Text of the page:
by Margherita Guerra, founder of Yourpictureditor
For those who have never been there, or have only been there briefly, Sicily is sea, beautiful baroque palaces, archaeological sites, succulent food, immigrants arriving from lands beyond the sea, hot and lots and lots of people. All this is certainly there, but there is much more. There is a very strong cultural fabric that is renewed every year, opening dialogues for reflection. This is the goal also this year of the Ragusa Foto Festival, now in its eighth edition. Its passionate director Stefania Paxhia and the organization’s team bring, in the beautiful ancient buildings of Ragusa Ibla, a rich festival (15 exhibitions, conferences, screenings, portfolio reviews, open calls) which, for a month, focus on the family, avoiding falling into the clichés, through national and international authors, whose exhibits show the thousand faces of the cell of human organization. To better understand this festival, we meet Steve Bisson, curator of this edition, who has come from Paris to enrich the staff of the festival.
From your biography we learn that you are Italian-Belgian, you have studied in various parts of the world and you are also an adjunct faculty member at Paris College of Art.
How did this collaboration with the Ragusa Foto Festival, many km south, come about?
For the last 15 years, I have worked all over the world. Life always surprises you… I approached Ragusa during the writing of the book ‘Pleasure Island’, by Federico Arcangeli, which I recently published with Penisola Edizioni. I was interested in a written contribution by sociologist Aldo Bonomi, director and founder of
This year’s theme of the Festival is “Intersections” and focuses on the family as a changing institution. How did you get to the selection of the authors at the festival?
Firstly, we have set up an international call through Urbanautica Institute. This type of initiative is important to me as it is a proof of openness and lifelong learning. Many proposals were submitted. During the selection, an important criterion was to represent the multitude of nuances of the family question. I tried to give importance to aspects that usually find little space in the debate. Issues that although less expected and known, remain important. In fact, I believe that often the dialogue on the family is monopolized by a few positions, which however opposed, catalyze all the attention of the media, and leave no space for other thoughts. All these authors with their contribution make up the collective exhibition “Family Lexicon”. In addition, we have a few personal exhibitions that stem from my previous knowledge of authors and projects. Like David Chancellor, who I had exhibited in Hong Kong years ago, I knew he had an interesting series about his family and thus I invited him to participate. Or Sam Harris, whose work I had met a few years ago in another Southern town of Italy, Lecce.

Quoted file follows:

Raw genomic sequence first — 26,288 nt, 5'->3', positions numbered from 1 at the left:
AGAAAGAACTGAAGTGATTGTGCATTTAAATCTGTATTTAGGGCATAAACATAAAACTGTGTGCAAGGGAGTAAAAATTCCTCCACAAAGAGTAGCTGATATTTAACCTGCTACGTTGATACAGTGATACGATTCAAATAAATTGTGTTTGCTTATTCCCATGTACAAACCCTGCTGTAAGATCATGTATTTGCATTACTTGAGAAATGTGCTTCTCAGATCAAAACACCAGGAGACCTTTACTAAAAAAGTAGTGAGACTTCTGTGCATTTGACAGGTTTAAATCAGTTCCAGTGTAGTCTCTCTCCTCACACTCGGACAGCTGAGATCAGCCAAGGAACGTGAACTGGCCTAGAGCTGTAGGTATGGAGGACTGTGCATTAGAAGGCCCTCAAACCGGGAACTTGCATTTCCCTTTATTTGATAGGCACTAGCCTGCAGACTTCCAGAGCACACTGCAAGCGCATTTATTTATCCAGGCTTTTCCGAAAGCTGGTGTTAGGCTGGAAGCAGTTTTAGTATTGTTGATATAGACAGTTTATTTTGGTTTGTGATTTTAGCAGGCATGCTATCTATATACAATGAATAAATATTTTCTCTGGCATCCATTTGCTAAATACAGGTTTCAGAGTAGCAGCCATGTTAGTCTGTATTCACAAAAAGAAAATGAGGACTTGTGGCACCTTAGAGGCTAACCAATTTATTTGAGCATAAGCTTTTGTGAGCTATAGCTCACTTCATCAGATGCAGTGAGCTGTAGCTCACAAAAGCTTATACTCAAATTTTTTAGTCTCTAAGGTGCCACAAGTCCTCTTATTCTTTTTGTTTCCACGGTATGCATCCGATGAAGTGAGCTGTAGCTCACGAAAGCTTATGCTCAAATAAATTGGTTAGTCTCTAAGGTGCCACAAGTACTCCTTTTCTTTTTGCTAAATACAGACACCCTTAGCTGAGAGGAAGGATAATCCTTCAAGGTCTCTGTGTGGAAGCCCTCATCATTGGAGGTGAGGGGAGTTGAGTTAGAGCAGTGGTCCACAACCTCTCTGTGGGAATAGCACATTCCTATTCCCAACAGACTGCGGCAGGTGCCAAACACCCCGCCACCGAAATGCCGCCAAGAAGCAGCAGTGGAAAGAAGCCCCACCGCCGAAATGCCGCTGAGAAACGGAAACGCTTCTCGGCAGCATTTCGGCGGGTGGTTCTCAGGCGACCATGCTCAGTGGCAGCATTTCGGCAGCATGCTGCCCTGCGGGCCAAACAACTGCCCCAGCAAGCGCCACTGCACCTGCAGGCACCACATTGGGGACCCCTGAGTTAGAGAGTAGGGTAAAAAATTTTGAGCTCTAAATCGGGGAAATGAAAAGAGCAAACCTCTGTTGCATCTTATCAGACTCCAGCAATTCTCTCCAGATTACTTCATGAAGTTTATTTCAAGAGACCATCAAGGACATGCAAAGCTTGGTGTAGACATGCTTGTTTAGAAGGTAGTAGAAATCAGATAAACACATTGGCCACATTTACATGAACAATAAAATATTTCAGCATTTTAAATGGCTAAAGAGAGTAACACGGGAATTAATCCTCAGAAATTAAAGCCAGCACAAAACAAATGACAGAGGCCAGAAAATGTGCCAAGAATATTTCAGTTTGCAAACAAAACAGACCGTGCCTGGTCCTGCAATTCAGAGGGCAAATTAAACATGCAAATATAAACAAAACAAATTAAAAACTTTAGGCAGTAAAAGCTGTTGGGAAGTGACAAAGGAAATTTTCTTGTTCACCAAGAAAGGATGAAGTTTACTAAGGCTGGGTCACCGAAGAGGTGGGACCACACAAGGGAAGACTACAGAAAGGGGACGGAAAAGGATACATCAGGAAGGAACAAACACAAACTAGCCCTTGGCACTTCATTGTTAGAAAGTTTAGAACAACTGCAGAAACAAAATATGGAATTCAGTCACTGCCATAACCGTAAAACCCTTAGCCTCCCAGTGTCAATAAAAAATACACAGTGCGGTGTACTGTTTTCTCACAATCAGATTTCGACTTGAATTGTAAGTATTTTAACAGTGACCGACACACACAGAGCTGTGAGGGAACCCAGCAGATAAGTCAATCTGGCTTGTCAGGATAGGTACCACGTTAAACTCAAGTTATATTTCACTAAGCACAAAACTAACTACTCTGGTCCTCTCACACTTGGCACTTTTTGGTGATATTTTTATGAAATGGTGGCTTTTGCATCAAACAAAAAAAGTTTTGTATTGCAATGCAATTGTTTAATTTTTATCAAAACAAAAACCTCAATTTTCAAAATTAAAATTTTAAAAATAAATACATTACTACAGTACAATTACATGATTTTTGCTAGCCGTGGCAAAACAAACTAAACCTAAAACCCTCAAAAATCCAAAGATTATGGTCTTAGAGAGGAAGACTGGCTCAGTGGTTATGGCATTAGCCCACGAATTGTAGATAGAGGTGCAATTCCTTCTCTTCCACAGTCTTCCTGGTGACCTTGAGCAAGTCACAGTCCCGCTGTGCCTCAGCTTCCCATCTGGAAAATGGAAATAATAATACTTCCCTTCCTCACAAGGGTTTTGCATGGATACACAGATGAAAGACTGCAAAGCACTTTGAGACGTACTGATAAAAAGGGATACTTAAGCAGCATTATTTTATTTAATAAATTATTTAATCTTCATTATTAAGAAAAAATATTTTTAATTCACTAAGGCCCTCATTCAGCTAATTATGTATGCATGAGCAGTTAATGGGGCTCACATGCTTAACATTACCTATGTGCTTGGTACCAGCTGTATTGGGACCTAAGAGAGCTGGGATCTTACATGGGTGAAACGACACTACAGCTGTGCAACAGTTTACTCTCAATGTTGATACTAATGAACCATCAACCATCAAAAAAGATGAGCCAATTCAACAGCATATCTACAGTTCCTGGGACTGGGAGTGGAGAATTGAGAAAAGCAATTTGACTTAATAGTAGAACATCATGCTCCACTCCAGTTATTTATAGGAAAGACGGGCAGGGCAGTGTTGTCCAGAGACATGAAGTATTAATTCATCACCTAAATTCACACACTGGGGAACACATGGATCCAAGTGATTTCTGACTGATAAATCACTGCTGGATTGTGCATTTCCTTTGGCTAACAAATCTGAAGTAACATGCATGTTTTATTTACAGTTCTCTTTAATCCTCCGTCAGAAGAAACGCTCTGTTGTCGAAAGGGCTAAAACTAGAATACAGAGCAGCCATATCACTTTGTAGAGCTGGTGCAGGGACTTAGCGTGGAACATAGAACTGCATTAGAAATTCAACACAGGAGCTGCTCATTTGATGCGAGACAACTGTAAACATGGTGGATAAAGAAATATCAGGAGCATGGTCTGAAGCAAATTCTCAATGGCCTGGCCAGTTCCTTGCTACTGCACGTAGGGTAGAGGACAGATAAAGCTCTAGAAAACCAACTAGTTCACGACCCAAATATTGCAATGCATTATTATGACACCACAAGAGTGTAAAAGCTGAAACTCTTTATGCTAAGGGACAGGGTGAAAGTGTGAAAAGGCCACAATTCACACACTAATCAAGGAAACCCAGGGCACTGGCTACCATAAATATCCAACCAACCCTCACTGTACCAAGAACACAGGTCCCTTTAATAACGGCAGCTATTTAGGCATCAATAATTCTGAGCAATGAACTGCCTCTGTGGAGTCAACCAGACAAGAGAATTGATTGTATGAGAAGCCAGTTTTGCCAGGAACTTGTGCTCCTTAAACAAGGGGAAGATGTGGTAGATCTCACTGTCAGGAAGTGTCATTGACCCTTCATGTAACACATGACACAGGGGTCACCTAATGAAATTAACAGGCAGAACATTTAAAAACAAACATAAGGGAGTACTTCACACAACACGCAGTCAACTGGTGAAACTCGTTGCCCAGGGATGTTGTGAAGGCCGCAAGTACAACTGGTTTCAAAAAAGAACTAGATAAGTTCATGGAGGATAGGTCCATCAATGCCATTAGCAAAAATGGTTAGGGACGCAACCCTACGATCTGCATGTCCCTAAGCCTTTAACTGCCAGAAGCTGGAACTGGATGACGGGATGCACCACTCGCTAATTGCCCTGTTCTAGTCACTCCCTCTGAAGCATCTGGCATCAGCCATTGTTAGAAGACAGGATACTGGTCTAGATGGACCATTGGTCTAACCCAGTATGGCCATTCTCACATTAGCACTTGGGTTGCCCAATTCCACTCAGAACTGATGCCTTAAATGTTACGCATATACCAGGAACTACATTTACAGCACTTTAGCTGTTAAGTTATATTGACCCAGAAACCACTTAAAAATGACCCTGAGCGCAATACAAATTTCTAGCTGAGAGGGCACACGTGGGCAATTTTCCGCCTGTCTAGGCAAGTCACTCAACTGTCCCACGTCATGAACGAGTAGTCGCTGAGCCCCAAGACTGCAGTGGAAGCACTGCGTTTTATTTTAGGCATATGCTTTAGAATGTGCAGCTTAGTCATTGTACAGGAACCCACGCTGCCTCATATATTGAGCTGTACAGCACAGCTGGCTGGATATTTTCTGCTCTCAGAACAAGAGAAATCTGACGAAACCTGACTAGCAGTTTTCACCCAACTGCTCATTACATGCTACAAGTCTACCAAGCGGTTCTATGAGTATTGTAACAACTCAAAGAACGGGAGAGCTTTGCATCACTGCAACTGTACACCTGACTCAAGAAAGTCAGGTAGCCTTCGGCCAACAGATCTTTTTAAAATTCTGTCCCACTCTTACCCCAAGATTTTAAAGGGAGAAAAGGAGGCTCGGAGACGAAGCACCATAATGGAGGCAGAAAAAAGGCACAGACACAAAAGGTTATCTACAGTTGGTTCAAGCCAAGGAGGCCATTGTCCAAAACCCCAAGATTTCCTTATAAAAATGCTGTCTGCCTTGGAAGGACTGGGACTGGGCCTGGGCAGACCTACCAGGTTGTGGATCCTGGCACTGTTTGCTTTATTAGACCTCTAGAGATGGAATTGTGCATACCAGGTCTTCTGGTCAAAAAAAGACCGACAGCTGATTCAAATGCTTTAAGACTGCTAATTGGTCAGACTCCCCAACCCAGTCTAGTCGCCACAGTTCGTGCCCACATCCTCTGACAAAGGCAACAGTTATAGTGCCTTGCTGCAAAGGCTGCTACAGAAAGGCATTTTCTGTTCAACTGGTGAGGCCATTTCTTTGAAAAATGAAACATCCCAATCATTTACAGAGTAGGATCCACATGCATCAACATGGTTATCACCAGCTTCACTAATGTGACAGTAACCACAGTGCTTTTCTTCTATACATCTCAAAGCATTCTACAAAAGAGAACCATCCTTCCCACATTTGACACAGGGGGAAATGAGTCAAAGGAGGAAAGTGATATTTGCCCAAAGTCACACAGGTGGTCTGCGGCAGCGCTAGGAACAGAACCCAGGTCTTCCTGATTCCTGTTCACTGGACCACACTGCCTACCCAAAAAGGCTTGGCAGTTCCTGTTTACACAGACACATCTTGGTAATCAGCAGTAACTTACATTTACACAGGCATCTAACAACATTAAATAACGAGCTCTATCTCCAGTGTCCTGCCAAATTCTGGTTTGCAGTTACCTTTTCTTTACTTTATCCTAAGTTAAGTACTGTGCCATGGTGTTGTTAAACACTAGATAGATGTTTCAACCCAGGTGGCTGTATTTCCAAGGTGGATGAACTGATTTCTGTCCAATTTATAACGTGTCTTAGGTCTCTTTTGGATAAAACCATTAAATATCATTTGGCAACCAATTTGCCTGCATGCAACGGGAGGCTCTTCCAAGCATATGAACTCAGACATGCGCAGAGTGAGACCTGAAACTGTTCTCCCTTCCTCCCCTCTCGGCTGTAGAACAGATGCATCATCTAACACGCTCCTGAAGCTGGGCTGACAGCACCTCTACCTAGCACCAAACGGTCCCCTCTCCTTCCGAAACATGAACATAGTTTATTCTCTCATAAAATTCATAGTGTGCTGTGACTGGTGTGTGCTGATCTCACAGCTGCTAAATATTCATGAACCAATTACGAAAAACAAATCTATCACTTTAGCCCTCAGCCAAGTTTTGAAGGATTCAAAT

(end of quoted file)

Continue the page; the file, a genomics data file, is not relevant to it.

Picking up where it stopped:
The festival takes place in Ragusa, a land where culturally the family institution is very central and in many ways traditional. What kind of reflection does the festival want to arouse in the public (Sicilian and not)?
In my opinion, the term “traditional” is relative. What we consider today as traditional perhaps centuries ago was thought of as a great achievement. What we need to learn is that there is no pharmaceutical recipe for the family. Every place has an identity that is an alchemical cultural product. The neoliberal culture tends to impose models, to reduce and to label as retrograde everything that is out of step. As I said last year in Venice at the international conference “Shaping the cities: Forum for sustainable cities and communities” to which I had been invited, we must ask ourselves what a culturally sustainable place is. Is the pasta “bolognese” heated in a microwave by the Chinese management who took over an old tavern culturally sustainable? Now, returning to Sicily, it is clear that there is more resistance to modernity than in other places. I think that the social and family dynamics, more than in the past, suffer from the propaganda that sees more and more the individual as a stateless being, resigned to the monthly salary, and possibly indebted thanks to the credit card. In neoliberal economies, this is the new religious belief. The family is no longer indispensable. Now, in territories where the rules of the game are different, the family remains a form of protection for the individual. So we must ask ourselves how those family ties represent a form of “otherness” to the individualistic and compulsive flight, to that liberal rhetoric that sees the human being as an omnipotent and volatile atom but homologated and released from any community constraint. For this reason, we decided to open an artist’s residence to offer the possibility to a photographer of working on the theme of Ragusa Foto Festival, of facing people, their stories, and offering a perspective that becomes an opportunity for comparison and sharing. For me, dialogue as an Aristotelian form of politics remains one of the best ways to produce rather than impose visions. This applies to the family as well as to any other topic.